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The Federasts’ Latest Ploy – Don’t Let Anyone Vote Leave

An interesting example of the European approach to democracy here from Jonathan Freedland. Have a new vote on Brexit but don’t allow anyone to vote upon inconvenient things like actually leaving. Give only the two options, either the leave in name only Brexit of May’s deal, the one she can’t get through Parliament, or remain anyway.

As with all the other referenda that have been had on the subject of the European Union in other countries, keep voting, keep changing the propaganda about the vote, until the Project is approved. Then full steam ahead. Such a delightful vision of democracy, isn’t it?

[perfectpullquote align=”full” bordertop=”false” cite=”” link=”” color=”” class=”” size=””] Winning a second Brexit referendum is possible – with Europe’s help
Jonathan Freedland Instead of rerunning 2016 we should choose between May’s deal and staying in a reformed EU [/perfectpullquote]

Note how the “Bugger’em, let’s go” option is carefully excised from the ballot paper there. That being the one answer the Federasts don’t actually want so that being the one question most carefully not to be asked.

[perfectpullquote align=”full” bordertop=”false” cite=”” link=”” color=”” class=”” size=””] But it will also help if the two competing propositions on the ballot – and let’s make the hopeful assumption that no parliament would present a no-deal crash-out as if it were a viable option, since that would be criminally irresponsible – are both significantly different from the leave v remain choices of 2016. It’s easy to see how leave would differ this time around. In place of the abstract, wishful idea of leave – which Brexiteers cast as a pain-free cash bonanza and panacea for all Britain’s ills – would be a concrete, detailed plan for leaving: May’s plan, more or less. What, though, of the other side of the ballot paper? Remain will be weakened if it looks like an appeal to wind the clock back to 22 June 2016, as if the status quo ante were some unimprovable nirvana. It would be accused of not having listened to a word leavers have said about why they wanted out. That’s why some are talking of a “reformed remain” option, an alternative to leave that does not smack of a complacent desire to pretend Brexit never happened. For those Labour MPs in leave seats, their chief hope is that they can signal to their voters that both they and the EU itself have heard their concerns on one issue especially: immigration. [/perfectpullquote]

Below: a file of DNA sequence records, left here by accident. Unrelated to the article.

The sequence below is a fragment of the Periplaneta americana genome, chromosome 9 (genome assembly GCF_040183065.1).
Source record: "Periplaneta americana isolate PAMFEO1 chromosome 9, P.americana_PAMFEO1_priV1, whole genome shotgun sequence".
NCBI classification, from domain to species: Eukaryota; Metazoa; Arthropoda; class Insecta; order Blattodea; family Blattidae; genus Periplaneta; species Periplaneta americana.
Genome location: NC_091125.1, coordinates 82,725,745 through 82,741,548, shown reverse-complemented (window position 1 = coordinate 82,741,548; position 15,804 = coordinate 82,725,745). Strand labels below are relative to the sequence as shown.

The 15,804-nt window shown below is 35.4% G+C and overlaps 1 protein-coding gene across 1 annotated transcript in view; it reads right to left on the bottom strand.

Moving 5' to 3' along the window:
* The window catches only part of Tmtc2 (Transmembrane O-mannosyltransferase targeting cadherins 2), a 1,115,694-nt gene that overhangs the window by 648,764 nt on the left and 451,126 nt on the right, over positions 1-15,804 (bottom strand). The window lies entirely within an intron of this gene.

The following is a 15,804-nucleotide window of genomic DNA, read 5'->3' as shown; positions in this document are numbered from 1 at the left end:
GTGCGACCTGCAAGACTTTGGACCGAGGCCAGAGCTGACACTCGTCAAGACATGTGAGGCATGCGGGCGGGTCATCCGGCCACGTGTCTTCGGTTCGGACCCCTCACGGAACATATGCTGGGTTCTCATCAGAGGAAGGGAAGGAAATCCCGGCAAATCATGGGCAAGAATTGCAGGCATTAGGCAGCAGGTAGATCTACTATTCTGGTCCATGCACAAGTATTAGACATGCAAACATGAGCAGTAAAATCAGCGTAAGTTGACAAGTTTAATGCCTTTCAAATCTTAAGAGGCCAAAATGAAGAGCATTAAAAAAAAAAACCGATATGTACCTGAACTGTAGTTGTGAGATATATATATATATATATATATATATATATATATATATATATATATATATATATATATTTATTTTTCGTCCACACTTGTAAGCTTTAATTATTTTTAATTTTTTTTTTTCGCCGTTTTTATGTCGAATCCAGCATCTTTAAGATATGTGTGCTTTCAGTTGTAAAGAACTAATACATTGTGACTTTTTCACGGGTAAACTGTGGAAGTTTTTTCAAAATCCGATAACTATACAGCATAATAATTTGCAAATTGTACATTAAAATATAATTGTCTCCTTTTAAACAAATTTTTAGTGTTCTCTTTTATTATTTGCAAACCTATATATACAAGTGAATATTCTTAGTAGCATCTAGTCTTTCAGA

Yes, that’s the choice, a mush, a mish mash, of tepid hopes that the EU will be something other than it is, something other than it has declared itself to be. And we should all sign up to that because?

That bugger’em let’s go option is looking rosier by the day.

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5 years ago

The only outcome enshrined in legislation is to leave the EU on 29 March 2018. Although I understand that this could in principle be cancelled by a Ministerial order (perhaps someone can elucidate) the blunt truth in this December 2018 is that no alternative is a viable alternative in the sense of getting the ‘arrangement’ through Parliament. However, since the original Referendum resolved the Leave/Remain question any second referendum should be a choice of either ‘just leave’ or some other method of leaving, yet to be worked out. I can’t see the second Referendum being any easier to design than… Read more »

The Mole
The Mole
5 years ago

I thought the last vote was already about remaining in a ‘reformed’ EU negotiated by David Cameron.

If we had a vote I would hope it was with all three options and the ability to select a first and second choice (transferable vote). That at least would give some chance of a clearer decision and hopefully minimize the chance of ending up in the middle with the worst of both worlds..

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